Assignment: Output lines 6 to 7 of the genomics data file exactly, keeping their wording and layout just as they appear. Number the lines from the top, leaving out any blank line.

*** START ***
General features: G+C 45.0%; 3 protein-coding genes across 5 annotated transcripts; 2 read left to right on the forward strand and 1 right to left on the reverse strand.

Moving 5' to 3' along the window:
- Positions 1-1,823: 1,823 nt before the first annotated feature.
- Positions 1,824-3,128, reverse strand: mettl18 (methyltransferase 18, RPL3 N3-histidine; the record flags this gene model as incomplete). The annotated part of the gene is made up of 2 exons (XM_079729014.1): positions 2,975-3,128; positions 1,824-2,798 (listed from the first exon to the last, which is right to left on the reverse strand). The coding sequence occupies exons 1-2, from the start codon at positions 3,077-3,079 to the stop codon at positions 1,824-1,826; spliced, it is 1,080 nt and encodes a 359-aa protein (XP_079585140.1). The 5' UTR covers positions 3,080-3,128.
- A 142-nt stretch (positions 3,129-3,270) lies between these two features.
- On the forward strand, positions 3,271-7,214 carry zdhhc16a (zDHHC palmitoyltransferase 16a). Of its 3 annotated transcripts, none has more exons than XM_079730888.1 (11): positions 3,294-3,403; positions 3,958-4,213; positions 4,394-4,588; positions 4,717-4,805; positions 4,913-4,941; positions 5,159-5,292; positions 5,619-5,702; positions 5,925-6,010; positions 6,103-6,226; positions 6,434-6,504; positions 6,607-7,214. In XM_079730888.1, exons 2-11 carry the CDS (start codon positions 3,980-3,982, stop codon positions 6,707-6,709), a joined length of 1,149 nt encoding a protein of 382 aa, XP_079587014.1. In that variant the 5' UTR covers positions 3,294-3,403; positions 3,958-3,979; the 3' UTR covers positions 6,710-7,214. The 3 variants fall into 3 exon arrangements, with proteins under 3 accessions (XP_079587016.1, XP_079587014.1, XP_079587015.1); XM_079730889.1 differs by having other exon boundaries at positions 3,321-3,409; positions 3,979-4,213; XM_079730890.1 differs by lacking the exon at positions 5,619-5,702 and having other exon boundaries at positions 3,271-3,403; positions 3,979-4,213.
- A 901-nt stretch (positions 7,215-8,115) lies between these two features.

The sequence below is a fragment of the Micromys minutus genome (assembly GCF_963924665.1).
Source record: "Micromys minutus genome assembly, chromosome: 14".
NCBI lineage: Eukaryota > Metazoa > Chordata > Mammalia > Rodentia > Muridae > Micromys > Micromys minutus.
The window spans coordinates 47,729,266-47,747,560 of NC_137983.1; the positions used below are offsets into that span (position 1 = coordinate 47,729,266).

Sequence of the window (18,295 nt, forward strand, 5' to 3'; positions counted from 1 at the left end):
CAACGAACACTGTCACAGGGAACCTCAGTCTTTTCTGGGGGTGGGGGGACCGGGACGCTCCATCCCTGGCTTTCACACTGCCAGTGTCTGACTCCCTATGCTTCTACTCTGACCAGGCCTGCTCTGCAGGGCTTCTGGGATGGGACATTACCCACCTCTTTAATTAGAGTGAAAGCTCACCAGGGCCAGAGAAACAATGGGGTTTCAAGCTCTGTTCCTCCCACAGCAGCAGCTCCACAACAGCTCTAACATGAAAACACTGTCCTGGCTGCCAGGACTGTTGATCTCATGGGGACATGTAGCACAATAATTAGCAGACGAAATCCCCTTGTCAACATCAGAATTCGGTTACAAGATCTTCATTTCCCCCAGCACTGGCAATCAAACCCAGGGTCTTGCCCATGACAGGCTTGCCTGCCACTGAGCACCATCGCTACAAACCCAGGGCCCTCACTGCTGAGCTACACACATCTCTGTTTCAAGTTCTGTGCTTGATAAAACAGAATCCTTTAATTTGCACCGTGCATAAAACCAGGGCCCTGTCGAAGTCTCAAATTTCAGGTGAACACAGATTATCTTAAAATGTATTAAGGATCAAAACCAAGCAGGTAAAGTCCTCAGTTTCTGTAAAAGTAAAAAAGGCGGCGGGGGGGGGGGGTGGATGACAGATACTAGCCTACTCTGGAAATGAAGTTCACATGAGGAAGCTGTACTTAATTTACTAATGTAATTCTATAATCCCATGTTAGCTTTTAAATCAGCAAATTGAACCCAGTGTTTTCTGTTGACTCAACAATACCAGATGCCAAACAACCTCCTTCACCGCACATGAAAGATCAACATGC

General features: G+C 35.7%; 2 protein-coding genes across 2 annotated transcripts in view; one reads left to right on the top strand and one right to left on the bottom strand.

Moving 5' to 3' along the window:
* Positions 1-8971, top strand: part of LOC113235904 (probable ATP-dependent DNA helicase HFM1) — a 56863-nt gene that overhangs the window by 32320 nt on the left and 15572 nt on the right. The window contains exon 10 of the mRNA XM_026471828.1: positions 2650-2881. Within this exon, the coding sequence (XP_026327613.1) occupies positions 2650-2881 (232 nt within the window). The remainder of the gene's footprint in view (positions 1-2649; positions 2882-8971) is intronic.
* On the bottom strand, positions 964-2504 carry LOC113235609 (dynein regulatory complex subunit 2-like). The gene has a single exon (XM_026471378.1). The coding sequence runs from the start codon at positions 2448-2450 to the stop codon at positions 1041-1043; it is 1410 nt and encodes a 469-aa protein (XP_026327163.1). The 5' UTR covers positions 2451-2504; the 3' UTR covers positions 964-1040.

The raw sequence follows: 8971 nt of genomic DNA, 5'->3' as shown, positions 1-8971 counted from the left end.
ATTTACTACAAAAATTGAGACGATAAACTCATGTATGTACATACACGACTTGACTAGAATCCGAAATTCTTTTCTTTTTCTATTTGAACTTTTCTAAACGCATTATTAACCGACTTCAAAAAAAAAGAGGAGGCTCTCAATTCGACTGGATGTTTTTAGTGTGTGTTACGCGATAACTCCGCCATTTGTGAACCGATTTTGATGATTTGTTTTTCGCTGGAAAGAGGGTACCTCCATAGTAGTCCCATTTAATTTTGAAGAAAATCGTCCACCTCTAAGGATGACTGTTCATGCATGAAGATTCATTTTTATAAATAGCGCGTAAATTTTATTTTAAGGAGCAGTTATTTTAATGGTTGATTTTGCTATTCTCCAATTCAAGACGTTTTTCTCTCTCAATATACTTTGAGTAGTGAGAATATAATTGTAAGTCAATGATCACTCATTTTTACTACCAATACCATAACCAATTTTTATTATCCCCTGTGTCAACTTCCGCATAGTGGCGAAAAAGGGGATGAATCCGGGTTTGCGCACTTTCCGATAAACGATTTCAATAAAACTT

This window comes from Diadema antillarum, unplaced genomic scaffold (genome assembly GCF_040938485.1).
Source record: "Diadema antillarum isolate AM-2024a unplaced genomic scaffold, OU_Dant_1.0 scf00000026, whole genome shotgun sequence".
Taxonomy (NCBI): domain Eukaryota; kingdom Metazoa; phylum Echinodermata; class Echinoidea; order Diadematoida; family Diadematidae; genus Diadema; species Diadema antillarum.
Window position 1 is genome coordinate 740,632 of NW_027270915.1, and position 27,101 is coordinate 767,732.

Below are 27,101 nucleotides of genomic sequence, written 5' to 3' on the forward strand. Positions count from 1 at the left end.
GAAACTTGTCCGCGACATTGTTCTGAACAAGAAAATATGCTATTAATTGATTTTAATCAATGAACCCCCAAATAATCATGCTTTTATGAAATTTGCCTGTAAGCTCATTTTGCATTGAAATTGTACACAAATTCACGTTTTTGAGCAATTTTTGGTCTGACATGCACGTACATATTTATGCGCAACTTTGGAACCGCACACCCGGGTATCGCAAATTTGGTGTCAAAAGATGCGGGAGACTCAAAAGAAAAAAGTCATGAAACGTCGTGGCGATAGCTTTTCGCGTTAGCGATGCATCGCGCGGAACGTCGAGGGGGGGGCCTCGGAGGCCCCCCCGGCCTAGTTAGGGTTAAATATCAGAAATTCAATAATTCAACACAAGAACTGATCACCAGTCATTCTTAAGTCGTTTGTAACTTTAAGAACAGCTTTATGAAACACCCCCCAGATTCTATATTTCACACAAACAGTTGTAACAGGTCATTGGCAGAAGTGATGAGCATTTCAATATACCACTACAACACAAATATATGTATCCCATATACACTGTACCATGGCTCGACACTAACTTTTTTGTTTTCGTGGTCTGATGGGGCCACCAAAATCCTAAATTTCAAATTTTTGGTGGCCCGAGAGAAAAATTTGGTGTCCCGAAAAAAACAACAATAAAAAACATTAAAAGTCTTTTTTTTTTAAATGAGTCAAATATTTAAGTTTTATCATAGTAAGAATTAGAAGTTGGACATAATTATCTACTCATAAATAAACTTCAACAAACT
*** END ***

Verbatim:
- On the forward strand, positions 3,271-7,214 carry zdhhc16a (zDHHC palmitoyltransferase 16a). Of its 3 annotated transcripts, none has more exons than XM_079730888.1 (11): positions 3,294-3,403; positions 3,958-4,213; positions 4,394-4,588; positions 4,717-4,805; positions 4,913-4,941; positions 5,159-5,292; positions 5,619-5,702; positions 5,925-6,010; positions 6,103-6,226; positions 6,434-6,504; positions 6,607-7,214. In XM_079730888.1, exons 2-11 carry the CDS (start codon positions 3,980-3,982, stop codon positions 6,707-6,709), a joined length of 1,149 nt encoding a protein of 382 aa, XP_079587014.1. In that variant the 5' UTR covers positions 3,294-3,403; positions 3,958-3,979; the 3' UTR covers positions 6,710-7,214. The 3 variants fall into 3 exon arrangements, with proteins under 3 accessions (XP_079587016.1, XP_079587014.1, XP_079587015.1); XM_079730889.1 differs by having other exon boundaries at positions 3,321-3,409; positions 3,979-4,213; XM_079730890.1 differs by lacking the exon at positions 5,619-5,702 and having other exon boundaries at positions 3,271-3,403; positions 3,979-4,213.
- A 901-nt stretch (positions 7,215-8,115) lies between these two features.